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VDU - the risks

MagazineNovember 1992 (Vol. 3 Issue 8)VDU - the risks

Q:I read your latest issue (WDDTY 3

Q:I read your latest issue (WDDTY 3.6) about VDUs and the risk of miscarriage. What about the risks to non pregnant women or men? Are there any? I use a VDU for many hours of the day at work. M. L., London.......

A:We put your question to Simon Best, the author of the article you refer to, and editor of Electromagnetic News. His reply:"International surveys indicate that up to 90 per cent of VDU workers have been found to suffer from at least one of the VDU eye related problems , including blurred vision, changes in the perception of colour, conjunctivitis, deteriorating eyesight, difficulty in changing focus from near to far and vice versa, eye strain, headaches and migraine, irritations and itching of the eyes, photophobia, visual fatigue, sinusitis, dry eyes and an inability to produce tears, yellowing of the whites of the eyes, and cataracts. (P. Bentham, op cit, p 36). According to Bentham, no other light source is so incompatible with the human eye and brain patterns as that produced by the VDU.

"Experts vary as to the ideal viewing distance, from 30 to 70 cm from the screen. Most operators, correctly seated, find that their preferred eye to screen distance is about 80 cm. Those with spectacles should consider for what ranges their lenses should be focussed and have a pair of glasses made for that length specifically for VDU use. Working at the wrong distance can induce other postural and muscular strain problems. Such eye tests for operators will become mandatory under the new EC Work with Visual Screen Display Directive coming into effect at the end of 1992.

"Contact lens wears may develop more specific problems, according to research by a British ophthalmologist, Anne Silk. Over the past four years, she has observed the development of microvoids (very small depressions) on the anterior surface of high oxygen permeable lenses. The effect has been found within two weeks of the issue of virgin lenses. She found that those lenses that showed microvoids belonged to wearers who had worked seven hours a day or longer at a screen. When new, unworn lenses were exposed to specific frequencies and intensities of electromagnetic fields, similar microvoids appeared after only 20 hours of exposure. Mrs Silk is continuing to collect cases and seeking unsuccessfully, so far to get her findings published in an optical journal. If VDU EMFs are producing such effects in contact lens material, one can only surmise what other short or long term effects they may be having on the actual eyes of operators.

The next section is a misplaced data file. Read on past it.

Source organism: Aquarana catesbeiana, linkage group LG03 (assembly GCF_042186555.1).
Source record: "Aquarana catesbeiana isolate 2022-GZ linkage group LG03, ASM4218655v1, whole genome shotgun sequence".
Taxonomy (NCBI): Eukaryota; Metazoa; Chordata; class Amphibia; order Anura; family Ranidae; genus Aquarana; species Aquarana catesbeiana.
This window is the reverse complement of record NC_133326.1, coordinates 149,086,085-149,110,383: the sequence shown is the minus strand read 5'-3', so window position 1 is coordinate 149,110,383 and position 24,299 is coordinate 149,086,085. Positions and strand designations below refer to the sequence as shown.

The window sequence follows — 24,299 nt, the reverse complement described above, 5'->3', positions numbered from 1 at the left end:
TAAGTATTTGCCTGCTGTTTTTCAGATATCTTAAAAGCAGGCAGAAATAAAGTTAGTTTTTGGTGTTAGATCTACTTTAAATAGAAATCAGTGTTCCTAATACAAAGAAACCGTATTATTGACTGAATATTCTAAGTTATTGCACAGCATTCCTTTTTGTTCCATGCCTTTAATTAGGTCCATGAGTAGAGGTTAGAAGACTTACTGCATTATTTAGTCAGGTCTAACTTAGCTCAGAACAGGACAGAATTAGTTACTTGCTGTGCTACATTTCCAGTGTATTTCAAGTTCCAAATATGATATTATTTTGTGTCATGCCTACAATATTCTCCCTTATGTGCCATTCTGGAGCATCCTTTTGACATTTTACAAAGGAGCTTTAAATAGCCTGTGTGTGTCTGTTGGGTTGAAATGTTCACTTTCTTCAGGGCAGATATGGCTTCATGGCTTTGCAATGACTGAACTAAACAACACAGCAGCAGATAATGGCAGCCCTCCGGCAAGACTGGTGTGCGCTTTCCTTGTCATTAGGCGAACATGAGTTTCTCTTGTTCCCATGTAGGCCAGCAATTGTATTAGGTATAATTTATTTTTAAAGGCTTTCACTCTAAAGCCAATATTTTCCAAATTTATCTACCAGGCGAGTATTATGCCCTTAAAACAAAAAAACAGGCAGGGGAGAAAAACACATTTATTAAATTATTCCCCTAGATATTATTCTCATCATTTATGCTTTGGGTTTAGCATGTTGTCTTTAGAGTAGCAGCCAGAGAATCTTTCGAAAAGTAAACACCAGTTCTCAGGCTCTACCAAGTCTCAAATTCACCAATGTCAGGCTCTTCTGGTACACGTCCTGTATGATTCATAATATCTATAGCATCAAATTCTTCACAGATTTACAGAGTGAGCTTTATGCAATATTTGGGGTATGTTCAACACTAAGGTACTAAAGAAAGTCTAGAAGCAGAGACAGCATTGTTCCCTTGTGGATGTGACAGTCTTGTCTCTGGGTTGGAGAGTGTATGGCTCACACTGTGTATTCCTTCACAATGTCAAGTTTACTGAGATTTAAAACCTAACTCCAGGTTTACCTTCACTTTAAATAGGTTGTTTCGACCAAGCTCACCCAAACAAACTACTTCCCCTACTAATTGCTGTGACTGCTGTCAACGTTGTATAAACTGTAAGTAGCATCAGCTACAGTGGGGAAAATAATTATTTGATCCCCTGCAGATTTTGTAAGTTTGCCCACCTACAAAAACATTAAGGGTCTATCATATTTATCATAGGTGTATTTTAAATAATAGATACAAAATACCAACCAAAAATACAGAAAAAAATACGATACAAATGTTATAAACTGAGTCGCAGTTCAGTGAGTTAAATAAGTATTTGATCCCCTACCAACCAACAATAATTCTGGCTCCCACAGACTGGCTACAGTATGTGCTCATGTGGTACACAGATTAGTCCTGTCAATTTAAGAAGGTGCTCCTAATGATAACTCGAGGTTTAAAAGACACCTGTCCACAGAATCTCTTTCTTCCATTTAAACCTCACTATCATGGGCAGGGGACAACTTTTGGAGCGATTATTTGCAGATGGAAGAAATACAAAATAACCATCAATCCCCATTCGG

"Another contentious area of effect is the claim of cataract development due to VDU electromagnetic radiation. The New York ophthalmologist, Dr Milton Zaret, has long claimed that certain types of cataract, specifically posterior subcapsular ones, can be caused by the types of radiation emitted by VDUs, especially older models. (Health Hazards of VDTs, London, John Wiley, 1982). A number of successful claims against manufacturers or employers have been made in the States, but this has yet to occur in Britain. By and large, the Health & Safety Executive dismisses the possibility of eye damage due to VDU radiation. However, it may be forced to change its view as large numbers of workers have their eyes tested when the EC Directive comes into effect.

"In the meantime, press your employer to seat you at least 80 cm from your screen, take frequent breaks, try not to stare at a screen for many hours, and work, whenever possible, on a portable computer with a light emitting diode (LED) screen, which emits hardly any radiation."

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